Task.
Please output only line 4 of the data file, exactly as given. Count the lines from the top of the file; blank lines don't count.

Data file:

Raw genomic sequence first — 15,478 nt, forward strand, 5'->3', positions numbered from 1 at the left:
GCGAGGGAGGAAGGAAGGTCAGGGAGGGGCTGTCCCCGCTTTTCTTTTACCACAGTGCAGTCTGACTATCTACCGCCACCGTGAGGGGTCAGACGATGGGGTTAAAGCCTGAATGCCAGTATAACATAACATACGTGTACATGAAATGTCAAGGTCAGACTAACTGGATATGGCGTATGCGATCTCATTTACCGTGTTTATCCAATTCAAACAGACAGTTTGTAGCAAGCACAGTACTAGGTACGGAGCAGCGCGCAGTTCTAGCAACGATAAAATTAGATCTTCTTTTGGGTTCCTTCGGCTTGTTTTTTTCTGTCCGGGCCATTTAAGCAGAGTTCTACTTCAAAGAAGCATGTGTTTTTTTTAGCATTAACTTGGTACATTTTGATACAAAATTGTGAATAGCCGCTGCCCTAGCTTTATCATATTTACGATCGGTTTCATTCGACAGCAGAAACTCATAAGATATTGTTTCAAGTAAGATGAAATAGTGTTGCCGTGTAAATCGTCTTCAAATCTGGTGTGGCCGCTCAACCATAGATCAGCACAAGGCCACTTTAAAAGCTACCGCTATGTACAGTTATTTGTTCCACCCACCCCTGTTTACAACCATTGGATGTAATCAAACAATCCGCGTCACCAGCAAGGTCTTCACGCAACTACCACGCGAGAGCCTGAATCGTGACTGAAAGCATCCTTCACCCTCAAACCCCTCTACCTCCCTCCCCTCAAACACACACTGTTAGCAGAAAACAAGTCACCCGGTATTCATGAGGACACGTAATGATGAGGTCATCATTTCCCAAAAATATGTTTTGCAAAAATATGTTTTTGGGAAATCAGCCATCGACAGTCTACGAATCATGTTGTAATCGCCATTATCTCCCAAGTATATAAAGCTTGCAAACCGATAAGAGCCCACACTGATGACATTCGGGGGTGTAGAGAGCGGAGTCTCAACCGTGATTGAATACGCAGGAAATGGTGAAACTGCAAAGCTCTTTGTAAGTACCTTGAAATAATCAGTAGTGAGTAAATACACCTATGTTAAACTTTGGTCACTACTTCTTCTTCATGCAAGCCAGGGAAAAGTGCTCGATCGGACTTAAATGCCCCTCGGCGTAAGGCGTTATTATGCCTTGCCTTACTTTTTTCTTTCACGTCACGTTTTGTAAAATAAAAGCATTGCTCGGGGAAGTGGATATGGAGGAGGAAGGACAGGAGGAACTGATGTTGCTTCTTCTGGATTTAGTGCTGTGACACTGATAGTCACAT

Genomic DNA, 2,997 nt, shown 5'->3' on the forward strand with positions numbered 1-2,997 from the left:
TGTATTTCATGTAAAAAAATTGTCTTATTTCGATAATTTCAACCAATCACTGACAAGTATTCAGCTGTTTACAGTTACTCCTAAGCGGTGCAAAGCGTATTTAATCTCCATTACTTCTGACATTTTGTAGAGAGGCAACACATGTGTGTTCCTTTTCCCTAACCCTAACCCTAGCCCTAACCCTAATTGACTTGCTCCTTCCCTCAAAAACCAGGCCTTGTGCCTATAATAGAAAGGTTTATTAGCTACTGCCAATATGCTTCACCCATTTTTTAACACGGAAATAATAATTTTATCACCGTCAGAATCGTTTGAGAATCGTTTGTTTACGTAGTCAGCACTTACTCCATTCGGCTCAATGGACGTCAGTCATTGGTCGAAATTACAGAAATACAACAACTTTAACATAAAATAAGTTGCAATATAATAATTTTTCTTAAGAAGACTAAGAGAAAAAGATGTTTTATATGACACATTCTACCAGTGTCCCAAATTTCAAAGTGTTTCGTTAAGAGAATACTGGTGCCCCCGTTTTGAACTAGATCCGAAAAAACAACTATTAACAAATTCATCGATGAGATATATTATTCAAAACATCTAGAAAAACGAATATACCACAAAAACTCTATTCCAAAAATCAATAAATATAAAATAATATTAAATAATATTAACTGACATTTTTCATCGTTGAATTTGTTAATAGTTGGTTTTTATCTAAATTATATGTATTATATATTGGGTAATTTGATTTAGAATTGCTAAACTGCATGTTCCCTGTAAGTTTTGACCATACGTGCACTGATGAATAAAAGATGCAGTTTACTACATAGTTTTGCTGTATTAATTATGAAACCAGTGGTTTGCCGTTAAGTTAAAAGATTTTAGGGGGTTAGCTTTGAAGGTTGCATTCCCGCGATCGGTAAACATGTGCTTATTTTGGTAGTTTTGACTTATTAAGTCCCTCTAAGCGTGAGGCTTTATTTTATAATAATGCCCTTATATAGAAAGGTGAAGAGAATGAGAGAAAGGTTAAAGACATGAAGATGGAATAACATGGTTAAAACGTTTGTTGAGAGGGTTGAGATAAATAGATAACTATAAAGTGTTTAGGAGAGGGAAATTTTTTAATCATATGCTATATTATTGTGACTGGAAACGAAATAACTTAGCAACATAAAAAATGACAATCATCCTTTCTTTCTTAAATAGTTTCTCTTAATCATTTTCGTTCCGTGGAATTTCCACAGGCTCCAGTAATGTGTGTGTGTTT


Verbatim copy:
TGTATTTCATGTAAAAAAATTGTCTTATTTCGATAATTTCAACCAATCACTGACAAGTATTCAGCTGTTTACAGTTACTCCTAAGCGGTGCAAAGCGTATTTAATCTCCATTACTTCTGACATTTTGTAGAGAGGCAACACATGTGTGTTCCTTTTCCCTAACCCTAACCCTAGCCCTAACCCTAATTGACTTGCTCCTTCCCTCAAAAACCAGGCCTTGTGCCTATAATAGAAAGGTTTATTAGCTACTGCCAATATGCTTCACCCATTTTTTAACACGGAAATAATAATTTTATCACCGTCAGAATCGTTTGAGAATCGTTTGTTTACGTAGTCAGCACTTACTCCATTCGGCTCAATGGACGTCAGTCATTGGTCGAAATTACAGAAATACAACAACTTTAACATAAAATAAGTTGCAATATAATAATTTTTCTTAAGAAGACTAAGAGAAAAAGATGTTTTATATGACACATTCTACCAGTGTCCCAAATTTCAAAGTGTTTCGTTAAGAGAATACTGGTGCCCCCGTTTTGAACTAGATCCGAAAAAACAACTATTAACAAATTCATCGATGAGATATATTATTCAAAACATCTAGAAAAACGAATATACCACAAAAACTCTATTCCAAAAATCAATAAATATAAAATAATATTAAATAATATTAACTGACATTTTTCATCGTTGAATTTGTTAATAGTTGGTTTTTATCTAAATTATATGTATTATATATTGGGTAATTTGATTTAGAATTGCTAAACTGCATGTTCCCTGTAAGTTTTGACCATACGTGCACTGATGAATAAAAGATGCAGTTTACTACATAGTTTTGCTGTATTAATTATGAAACCAGTGGTTTGCCGTTAAGTTAAAAGATTTTAGGGGGTTAGCTTTGAAGGTTGCATTCCCGCGATCGGTAAACATGTGCTTATTTTGGTAGTTTTGACTTATTAAGTCCCTCTAAGCGTGAGGCTTTATTTTATAATAATGCCCTTATATAGAAAGGTGAAGAGAATGAGAGAAAGGTTAAAGACATGAAGATGGAATAACATGGTTAAAACGTTTGTTGAGAGGGTTGAGATAAATAGATAACTATAAAGTGTTTAGGAGAGGGAAATTTTTTAATCATATGCTATATTATTGTGACTGGAAACGAAATAACTTAGCAACATAAAAAATGACAATCATCCTTTCTTTCTTAAATAGTTTCTCTTAATCATTTTCGTTCCGTGGAATTTCCACAGGCTCCAGTAATGTGTGTGTGTTT